• Compliance and Regulations: For many years, paper documents were required to complete some kinds of business transactions, especially those that involved a signature in order to be binding or those used to prove something in court. Many significant moment in a consumer’s life require paper, often for a signature. Big events like selling a business, applying for a loan, or signing off on a car purchase are examples. The specific requirements for digitized or digitally created documents to be accepted in court vary by country and document type, but government regulations often involve requirements that can only be met in a digital process that maintains a complete chain of custody.
  • Perceived Affordability: At a glance, paper seems to be a more affordable option. Accepting this belief is a mistake with a heavy price tag. The total cost of operating a primarily paper focused office comes with a list of externalities including printers, network connections, ink, toner, the paper itself, and the maintenance of all of these. As your business grows, so do these costs. At the enterprise level these costs are scaled up only to culminate in waste. When paper is a part of a business input, like an insurance claim form or paper survey submission, there are still significant labor costs needed to manually process information coming into the business.

The Benefits of Going Paperless

  • Organization: No more piles of paperwork on the desk or shelves. No more clunky filing cabinets, either. This avoids misfiled or misplaced documents that take up valuable time that should be spent serving customers or working on other business priorities.
  • Efficiency: Digital documents are much easier to manage, store, and retrieve than paper ones. Having documents available to access and share with customers regardless of the location, improves team productivity and brings a better customer experience. Extracting required data from a document (through automated recognition of machine print, handwriting or optical marks) is much quicker and less error prone than keying from paper.
  • Scalability: Without rows of filing cabinets towering throughout the office, a paperless operation requires much less space. Personnel required for handling high volumes of business inputs during peak times or during a business expansion is hard to scale, while it is an easy task in a digital environment.
  • Environmentally Friendly: Reduced printing means fewer trees will be cut down to produce paper. Paper is also highly energy consumptive both in production and transportation. The eco-friendly aspect of going paperless is a popular and relatively easy concept to garner support from your employees.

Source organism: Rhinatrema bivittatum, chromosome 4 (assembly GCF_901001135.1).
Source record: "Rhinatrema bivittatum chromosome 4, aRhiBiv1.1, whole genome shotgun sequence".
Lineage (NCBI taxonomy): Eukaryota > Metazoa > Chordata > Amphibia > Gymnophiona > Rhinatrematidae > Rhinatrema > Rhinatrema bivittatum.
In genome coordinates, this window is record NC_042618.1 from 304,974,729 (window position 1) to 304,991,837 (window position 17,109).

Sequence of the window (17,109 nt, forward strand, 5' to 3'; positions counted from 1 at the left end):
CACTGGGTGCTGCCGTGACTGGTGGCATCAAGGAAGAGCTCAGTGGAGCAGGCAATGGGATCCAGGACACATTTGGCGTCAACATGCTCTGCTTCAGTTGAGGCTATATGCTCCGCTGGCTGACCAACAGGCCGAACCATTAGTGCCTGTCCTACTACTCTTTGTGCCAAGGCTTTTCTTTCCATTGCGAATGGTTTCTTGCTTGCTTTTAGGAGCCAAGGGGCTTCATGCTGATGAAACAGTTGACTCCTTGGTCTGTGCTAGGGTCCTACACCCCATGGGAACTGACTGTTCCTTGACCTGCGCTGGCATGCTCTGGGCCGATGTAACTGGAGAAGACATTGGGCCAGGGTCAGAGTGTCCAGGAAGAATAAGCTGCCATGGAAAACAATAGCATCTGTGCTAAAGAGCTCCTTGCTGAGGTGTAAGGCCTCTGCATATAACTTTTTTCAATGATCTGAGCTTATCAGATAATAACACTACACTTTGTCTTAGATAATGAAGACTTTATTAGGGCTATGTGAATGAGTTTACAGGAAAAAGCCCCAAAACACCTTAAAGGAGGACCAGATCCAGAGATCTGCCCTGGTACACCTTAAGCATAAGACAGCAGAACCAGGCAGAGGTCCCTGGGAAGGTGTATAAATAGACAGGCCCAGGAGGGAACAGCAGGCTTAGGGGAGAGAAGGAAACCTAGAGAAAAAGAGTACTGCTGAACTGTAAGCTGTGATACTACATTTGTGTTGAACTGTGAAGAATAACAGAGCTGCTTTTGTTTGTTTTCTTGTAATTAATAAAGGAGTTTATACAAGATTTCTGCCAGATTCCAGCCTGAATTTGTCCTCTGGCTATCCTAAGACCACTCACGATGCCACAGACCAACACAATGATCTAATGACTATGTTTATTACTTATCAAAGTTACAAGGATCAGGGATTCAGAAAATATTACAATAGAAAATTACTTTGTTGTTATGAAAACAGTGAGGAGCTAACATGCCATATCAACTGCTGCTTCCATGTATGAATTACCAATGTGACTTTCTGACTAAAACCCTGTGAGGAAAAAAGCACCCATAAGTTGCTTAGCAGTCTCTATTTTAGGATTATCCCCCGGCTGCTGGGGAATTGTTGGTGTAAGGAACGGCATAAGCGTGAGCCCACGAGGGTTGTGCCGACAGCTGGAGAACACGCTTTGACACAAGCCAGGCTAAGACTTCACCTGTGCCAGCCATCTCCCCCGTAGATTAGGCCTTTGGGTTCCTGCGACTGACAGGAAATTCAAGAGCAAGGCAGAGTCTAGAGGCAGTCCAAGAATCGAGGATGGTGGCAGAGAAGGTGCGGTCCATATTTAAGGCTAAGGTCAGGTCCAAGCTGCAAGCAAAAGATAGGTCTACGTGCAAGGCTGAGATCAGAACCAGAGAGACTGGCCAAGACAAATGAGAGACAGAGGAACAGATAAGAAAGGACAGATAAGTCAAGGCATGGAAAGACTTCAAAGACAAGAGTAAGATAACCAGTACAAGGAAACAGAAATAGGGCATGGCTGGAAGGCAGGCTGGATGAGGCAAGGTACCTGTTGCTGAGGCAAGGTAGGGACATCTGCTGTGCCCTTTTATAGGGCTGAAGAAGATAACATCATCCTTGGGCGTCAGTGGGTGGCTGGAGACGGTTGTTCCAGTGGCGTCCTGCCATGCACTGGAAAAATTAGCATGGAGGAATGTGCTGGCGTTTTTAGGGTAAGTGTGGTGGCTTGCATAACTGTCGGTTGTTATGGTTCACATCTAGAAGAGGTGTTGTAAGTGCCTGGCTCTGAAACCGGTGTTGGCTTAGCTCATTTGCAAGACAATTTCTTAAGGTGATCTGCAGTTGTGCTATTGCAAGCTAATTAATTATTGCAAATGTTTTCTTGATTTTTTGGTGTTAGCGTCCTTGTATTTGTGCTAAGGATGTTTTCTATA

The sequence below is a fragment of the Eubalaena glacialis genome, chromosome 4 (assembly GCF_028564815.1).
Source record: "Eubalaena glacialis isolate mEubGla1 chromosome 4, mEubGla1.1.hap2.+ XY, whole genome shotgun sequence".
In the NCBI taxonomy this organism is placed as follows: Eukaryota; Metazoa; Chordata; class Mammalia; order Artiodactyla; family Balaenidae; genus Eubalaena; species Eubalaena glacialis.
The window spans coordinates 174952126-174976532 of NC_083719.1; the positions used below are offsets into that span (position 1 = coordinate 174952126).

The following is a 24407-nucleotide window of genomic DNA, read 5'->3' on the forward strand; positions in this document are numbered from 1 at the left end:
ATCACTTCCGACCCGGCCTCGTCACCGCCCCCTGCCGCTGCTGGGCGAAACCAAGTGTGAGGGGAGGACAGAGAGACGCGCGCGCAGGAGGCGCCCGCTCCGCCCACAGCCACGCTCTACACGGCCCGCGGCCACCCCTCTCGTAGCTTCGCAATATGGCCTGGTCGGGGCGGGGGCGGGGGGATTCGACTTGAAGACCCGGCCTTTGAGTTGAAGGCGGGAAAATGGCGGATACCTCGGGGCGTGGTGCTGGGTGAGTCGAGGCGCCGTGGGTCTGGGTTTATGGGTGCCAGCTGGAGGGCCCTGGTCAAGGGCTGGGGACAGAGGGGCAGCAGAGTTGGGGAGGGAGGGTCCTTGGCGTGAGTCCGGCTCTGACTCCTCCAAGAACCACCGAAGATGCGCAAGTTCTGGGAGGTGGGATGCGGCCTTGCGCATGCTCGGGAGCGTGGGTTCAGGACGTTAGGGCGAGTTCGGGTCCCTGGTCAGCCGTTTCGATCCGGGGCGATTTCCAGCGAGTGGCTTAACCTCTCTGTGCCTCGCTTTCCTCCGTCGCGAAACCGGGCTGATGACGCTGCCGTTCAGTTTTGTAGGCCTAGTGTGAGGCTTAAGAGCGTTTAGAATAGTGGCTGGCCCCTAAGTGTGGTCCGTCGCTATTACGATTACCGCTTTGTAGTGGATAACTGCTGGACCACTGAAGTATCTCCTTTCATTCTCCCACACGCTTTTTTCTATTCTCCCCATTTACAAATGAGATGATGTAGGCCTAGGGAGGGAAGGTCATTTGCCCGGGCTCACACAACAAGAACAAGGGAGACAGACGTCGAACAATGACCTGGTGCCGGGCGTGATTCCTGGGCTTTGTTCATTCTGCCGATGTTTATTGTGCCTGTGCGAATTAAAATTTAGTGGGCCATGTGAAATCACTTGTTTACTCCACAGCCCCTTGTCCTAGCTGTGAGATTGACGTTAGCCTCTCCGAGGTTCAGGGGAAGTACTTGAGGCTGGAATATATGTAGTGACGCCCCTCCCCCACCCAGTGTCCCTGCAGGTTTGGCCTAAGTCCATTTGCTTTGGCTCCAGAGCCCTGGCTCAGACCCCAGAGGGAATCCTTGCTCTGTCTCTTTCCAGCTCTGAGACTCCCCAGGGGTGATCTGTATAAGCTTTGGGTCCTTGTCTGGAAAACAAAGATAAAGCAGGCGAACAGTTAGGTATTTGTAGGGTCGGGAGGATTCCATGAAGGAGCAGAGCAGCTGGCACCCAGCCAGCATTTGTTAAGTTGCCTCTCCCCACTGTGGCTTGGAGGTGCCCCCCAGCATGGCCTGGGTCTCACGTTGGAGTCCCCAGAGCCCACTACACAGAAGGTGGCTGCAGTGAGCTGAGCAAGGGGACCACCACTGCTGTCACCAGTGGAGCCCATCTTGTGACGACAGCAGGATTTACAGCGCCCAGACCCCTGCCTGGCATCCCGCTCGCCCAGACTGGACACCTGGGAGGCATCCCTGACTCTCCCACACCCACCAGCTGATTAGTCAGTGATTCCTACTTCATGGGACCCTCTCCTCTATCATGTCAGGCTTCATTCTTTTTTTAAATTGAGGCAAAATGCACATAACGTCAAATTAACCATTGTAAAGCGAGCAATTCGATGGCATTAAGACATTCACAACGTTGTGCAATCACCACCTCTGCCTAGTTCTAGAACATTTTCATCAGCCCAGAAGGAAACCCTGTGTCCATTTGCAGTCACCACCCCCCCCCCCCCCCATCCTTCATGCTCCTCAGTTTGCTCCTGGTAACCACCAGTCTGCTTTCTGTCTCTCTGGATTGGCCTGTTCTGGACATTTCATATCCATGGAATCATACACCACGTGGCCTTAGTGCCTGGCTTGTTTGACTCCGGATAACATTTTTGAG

• Faster Communication: Unless you’re footing the bill for overnight delivery, such as when insurance claims need to be processed quickly and the agent needs to rush the documentation to a claims expert, paper documents will take at least a day to transfer from Point A to Point B. Even then there may be delays, misplacement, or complete loss. Once digitized, a document is available where it is needed, instantly.
  • Document Backup and Recovery: It is costly and time consuming, or in many cases impossible to replace a paper document when it is damaged or misplaced. Your stakeholders may never be able to access important documents because someone misplaced a file, or when disaster strikes, like a fire, or floods damaging 200-year-old documents. With the paperless office, documents are stored electronically for simple and easy backups to a remote server or cloud repository that safely stores your essential information.
  • Less Costly: Storing documents is costly, especially for businesses in prime locations. Printing costs money too; you pay for the paper itself, plus the printer, ink, postage, and printing equipment maintenance. Businesses can eliminate storage expenses by shifting to digital documents. With reduced, or eliminated need for storage of paper copies, your business may be able to move into a smaller location with lower rent to save even more by going paperless.

There are many productivity resources for reducing one’s personal paper usage, but taking a closer look at how paper is used across an organization will have the greatest impact. A key place to start looking is the point where paper comes into your organization, and digitizing it on entry.